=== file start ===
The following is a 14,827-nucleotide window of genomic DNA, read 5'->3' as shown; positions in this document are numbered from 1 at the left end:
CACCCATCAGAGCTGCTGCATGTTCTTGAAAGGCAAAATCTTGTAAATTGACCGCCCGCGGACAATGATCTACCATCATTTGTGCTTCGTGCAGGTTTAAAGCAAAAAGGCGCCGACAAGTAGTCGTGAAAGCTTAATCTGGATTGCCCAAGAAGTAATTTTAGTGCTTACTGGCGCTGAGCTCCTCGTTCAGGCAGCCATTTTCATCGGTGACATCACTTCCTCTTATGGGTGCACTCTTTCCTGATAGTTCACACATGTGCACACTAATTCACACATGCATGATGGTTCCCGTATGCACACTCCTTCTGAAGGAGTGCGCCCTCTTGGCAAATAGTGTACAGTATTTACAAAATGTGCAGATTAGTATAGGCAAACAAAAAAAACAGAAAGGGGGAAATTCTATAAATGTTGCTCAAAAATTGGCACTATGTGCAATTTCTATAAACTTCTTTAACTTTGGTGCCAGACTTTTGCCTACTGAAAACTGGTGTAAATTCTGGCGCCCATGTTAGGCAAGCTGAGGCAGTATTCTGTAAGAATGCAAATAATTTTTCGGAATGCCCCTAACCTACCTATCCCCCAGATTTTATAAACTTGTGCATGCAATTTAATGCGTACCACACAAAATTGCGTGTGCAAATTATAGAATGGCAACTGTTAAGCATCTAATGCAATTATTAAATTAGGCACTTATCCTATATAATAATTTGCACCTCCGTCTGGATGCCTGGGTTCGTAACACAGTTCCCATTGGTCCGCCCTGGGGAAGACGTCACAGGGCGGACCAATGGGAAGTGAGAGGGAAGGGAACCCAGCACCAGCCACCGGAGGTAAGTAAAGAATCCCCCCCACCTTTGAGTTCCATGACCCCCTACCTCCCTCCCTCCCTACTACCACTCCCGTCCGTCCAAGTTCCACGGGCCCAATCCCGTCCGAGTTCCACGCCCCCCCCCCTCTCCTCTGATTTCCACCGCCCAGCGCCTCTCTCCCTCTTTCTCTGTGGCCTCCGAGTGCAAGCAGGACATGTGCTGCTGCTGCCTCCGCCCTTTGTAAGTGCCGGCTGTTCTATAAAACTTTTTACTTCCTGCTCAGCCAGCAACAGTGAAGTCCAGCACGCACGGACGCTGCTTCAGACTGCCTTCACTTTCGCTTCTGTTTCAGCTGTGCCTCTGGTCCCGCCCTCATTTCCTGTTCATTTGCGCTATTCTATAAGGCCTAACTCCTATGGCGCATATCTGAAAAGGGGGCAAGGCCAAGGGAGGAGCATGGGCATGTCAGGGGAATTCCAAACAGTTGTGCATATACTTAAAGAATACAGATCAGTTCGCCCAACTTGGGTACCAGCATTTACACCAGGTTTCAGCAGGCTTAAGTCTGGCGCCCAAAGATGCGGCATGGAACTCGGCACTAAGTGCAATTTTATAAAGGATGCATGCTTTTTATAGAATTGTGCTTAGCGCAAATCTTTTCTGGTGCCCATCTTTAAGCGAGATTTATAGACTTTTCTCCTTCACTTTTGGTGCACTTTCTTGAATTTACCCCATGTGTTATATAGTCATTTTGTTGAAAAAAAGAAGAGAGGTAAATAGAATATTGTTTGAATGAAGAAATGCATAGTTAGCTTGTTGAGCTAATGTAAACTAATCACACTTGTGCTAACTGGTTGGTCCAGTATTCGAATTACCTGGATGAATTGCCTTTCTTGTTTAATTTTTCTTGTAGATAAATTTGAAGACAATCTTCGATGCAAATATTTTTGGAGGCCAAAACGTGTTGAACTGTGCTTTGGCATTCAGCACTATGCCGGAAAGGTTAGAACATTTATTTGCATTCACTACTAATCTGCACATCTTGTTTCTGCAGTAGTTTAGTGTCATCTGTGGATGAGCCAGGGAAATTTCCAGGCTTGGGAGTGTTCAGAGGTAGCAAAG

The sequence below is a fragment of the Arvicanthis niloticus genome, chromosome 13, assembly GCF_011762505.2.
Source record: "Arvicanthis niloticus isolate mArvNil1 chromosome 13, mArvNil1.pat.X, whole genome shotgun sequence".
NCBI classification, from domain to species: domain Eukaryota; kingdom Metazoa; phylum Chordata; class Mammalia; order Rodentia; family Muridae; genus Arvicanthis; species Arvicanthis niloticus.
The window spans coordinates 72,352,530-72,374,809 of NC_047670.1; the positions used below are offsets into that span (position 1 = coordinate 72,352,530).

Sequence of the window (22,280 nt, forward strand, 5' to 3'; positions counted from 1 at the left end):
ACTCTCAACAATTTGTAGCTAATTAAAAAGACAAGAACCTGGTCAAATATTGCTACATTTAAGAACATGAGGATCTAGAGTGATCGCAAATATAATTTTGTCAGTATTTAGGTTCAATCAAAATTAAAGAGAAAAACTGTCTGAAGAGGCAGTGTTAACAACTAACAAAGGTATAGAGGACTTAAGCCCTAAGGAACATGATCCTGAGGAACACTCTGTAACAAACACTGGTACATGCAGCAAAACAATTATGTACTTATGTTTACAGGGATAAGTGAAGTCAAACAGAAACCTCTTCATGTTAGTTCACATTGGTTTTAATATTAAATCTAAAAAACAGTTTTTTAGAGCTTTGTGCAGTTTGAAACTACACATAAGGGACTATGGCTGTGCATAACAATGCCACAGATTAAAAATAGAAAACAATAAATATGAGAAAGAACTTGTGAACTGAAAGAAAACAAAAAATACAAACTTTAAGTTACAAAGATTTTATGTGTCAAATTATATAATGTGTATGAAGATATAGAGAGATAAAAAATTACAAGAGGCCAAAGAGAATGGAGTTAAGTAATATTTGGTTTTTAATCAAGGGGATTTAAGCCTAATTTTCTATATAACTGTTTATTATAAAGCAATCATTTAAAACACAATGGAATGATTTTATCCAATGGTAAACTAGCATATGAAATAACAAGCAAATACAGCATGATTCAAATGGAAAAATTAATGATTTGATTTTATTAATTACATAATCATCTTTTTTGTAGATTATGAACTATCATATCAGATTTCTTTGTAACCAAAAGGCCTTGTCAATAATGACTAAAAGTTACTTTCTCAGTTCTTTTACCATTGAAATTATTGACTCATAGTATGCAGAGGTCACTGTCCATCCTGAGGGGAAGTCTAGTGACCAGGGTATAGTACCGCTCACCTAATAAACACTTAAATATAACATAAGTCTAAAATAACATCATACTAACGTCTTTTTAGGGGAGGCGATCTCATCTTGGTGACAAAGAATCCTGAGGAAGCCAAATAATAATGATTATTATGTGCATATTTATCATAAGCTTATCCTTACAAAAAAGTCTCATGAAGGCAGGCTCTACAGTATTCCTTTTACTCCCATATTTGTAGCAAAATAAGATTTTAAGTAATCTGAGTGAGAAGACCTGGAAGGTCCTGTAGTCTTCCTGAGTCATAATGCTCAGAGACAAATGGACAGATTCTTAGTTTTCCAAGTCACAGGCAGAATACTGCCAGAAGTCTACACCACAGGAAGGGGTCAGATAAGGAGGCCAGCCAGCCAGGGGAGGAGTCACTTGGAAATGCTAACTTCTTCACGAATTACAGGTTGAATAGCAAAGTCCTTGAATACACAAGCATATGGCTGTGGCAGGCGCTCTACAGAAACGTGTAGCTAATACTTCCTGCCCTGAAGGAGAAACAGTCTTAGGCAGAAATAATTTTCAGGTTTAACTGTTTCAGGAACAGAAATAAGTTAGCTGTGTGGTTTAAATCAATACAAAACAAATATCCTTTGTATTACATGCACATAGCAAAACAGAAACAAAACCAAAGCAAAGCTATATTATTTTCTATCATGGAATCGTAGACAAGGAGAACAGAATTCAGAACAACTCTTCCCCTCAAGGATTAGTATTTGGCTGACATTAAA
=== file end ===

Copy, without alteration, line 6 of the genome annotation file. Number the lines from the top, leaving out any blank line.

The window spans coordinates 72,352,530-72,374,809 of NC_047670.1; the positions used below are offsets into that span (position 1 = coordinate 72,352,530).